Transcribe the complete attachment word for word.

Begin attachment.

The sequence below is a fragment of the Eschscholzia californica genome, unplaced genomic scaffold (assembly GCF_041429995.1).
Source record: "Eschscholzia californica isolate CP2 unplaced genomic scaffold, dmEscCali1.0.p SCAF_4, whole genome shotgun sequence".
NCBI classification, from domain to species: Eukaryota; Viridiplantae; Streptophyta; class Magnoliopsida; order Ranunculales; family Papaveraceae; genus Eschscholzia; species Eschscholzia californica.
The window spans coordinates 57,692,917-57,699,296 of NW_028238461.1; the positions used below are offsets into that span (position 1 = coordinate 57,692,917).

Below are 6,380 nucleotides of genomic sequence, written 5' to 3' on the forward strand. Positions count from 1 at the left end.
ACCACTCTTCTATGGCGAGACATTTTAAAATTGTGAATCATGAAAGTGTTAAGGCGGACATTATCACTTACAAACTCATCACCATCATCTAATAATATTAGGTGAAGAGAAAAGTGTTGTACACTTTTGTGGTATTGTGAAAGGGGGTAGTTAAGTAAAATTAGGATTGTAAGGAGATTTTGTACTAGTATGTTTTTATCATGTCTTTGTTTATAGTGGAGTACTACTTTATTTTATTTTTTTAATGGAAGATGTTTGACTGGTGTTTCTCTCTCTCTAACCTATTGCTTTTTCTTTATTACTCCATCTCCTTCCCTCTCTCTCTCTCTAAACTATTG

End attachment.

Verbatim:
The sequence below is a fragment of the Eschscholzia californica genome, unplaced genomic scaffold (assembly GCF_041429995.1).
Source record: "Eschscholzia californica isolate CP2 unplaced genomic scaffold, dmEscCali1.0.p SCAF_4, whole genome shotgun sequence".
NCBI classification, from domain to species: Eukaryota; Viridiplantae; Streptophyta; class Magnoliopsida; order Ranunculales; family Papaveraceae; genus Eschscholzia; species Eschscholzia californica.
The window spans coordinates 57,692,917-57,699,296 of NW_028238461.1; the positions used below are offsets into that span (position 1 = coordinate 57,692,917).

Below are 6,380 nucleotides of genomic sequence, written 5' to 3' on the forward strand. Positions count from 1 at the left end.
ACCACTCTTCTATGGCGAGACATTTTAAAATTGTGAATCATGAAAGTGTTAAGGCGGACATTATCACTTACAAACTCATCACCATCATCTAATAATATTAGGTGAAGAGAAAAGTGTTGTACACTTTTGTGGTATTGTGAAAGGGGGTAGTTAAGTAAAATTAGGATTGTAAGGAGATTTTGTACTAGTATGTTTTTATCATGTCTTTGTTTATAGTGGAGTACTACTTTATTTTATTTTTTTAATGGAAGATGTTTGACTGGTGTTTCTCTCTCTCTAACCTATTGCTTTTTCTTTATTACTCCATCTCCTTCCCTCTCTCTCTCTCTAAACTATTG